Norway’s most complete collection of old Hardanger fiddles
The exhibition has its own multimedia room, where you can listen to recordings from the collection and read up on the Hardanger fiddle and folk music.
Hardanger Folk Museum has an extensive collection of old and modern Hardanger fiddles, which are an important feature of the exhibition. Here, you can follow the development of the Hardanger fiddle from the oldest farmer’s fiddles to today’s modern Hardanger fiddle. Several instruments by fiddle makers Isak Nilsen Skaar (1663-1759) and his son Trond Isaksen Flatabø (1713-1772) from Botnen in Fyksesund are exhibited at the museum. We also have a number of fiddles by the influential Helland family from Telemark. Modern fiddles by Anders Aasen, Håvard Kvandal and Olav Vindal, among others, are also displayed at the museum.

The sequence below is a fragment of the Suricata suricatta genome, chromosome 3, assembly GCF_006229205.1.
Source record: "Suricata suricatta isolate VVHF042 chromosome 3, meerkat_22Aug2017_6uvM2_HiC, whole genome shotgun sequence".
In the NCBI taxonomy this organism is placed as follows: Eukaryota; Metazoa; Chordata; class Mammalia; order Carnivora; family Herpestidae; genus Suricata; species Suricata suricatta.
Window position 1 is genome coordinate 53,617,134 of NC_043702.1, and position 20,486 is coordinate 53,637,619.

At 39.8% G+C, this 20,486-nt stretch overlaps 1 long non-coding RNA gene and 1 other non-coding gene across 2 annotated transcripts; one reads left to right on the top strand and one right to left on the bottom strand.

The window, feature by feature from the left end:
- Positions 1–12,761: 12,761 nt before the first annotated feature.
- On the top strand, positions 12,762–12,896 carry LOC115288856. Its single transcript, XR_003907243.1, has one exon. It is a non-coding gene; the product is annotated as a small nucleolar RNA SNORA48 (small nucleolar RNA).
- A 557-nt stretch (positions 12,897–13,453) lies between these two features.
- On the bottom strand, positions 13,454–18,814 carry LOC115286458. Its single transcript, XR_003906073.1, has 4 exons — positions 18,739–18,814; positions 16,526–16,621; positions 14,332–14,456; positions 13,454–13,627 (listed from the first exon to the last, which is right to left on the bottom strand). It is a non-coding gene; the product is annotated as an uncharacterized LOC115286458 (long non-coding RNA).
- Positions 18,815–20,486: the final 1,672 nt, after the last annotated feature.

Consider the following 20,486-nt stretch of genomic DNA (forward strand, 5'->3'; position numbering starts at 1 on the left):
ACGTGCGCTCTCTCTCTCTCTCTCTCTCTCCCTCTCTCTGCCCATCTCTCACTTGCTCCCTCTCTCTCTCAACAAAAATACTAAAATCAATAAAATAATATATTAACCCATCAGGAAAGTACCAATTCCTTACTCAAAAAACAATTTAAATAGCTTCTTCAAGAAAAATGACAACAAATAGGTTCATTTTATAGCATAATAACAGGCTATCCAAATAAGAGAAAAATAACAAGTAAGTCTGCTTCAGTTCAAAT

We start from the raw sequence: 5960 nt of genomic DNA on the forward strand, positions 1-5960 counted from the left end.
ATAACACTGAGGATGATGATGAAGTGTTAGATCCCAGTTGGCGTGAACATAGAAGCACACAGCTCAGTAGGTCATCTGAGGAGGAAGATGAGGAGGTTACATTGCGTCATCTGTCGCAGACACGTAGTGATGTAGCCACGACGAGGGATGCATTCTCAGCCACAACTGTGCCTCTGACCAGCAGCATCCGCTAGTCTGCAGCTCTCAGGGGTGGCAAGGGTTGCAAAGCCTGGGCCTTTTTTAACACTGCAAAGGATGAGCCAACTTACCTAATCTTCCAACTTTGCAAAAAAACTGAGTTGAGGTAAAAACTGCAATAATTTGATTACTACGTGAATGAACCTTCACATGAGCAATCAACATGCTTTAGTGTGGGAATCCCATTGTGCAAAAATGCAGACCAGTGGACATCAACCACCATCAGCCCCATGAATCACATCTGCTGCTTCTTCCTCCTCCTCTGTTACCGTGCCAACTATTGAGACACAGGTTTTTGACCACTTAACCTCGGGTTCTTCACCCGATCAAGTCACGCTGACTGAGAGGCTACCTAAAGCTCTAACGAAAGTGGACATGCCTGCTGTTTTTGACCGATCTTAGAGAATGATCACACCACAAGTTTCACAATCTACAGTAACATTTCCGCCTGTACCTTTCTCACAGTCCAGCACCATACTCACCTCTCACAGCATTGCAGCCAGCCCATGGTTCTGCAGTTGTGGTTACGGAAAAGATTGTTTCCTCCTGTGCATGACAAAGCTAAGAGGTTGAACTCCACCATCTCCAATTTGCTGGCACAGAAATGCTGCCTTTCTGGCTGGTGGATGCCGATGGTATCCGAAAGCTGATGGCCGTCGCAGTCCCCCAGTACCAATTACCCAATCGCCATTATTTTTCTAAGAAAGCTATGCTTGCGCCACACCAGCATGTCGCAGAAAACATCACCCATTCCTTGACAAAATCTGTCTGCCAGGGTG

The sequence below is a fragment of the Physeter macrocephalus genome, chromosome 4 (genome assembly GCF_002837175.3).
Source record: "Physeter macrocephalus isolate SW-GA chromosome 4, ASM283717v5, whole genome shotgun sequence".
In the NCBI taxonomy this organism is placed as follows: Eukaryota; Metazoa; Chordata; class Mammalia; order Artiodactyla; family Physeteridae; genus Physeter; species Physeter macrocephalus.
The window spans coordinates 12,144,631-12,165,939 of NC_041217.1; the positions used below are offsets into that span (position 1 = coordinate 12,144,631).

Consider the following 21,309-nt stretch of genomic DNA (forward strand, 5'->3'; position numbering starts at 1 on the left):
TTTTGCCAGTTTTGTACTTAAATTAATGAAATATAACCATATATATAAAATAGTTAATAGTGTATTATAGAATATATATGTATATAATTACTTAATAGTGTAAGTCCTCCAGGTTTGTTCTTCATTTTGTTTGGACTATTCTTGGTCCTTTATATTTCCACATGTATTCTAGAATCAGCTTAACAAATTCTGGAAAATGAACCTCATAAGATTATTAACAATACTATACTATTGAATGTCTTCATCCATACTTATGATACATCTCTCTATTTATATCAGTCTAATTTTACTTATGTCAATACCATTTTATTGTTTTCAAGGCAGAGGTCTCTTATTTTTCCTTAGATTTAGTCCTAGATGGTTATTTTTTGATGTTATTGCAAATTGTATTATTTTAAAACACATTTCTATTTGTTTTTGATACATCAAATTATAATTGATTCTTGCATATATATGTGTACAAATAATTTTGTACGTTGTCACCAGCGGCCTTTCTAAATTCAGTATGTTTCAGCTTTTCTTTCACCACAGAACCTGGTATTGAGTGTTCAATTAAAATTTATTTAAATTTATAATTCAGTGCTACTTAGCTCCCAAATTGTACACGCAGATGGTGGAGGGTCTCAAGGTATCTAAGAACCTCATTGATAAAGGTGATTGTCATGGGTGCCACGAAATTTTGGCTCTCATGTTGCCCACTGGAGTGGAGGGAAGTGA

Hardanger Folk Museum played an important role in the establishment of the large-scale research project that sought to date and document Hardanger fiddles, known as Hardanger fiddle project, together with Ole Bull Akademiet, the University of Bergen and the Norwegian Centre for Traditional Music and Dance. The project generated a lot of new knowledge, including about fiddles in our collection. It emerged, among other things, that a small farmer’s fiddle dated 1710 was probably in fact 100 years younger and made in 1810. The project group discovered a violin in Denmark, made by the fiddle maker Trond Isaksen Flatabø in 1764. It was bought by Sparebanken Hardanger and donated to Hardanger Folk Museum. It is the oldest violin we know to have been made in Norway.
Visitors can also learn about the rich song traditions of Hardanger. You can read about religious folk tunes, collection methods and toastmaster folk songs in three large display cases. We have also been lucky enough to borrow much of Arnvid Lillegraven from Granvin municipality’s accordion collection.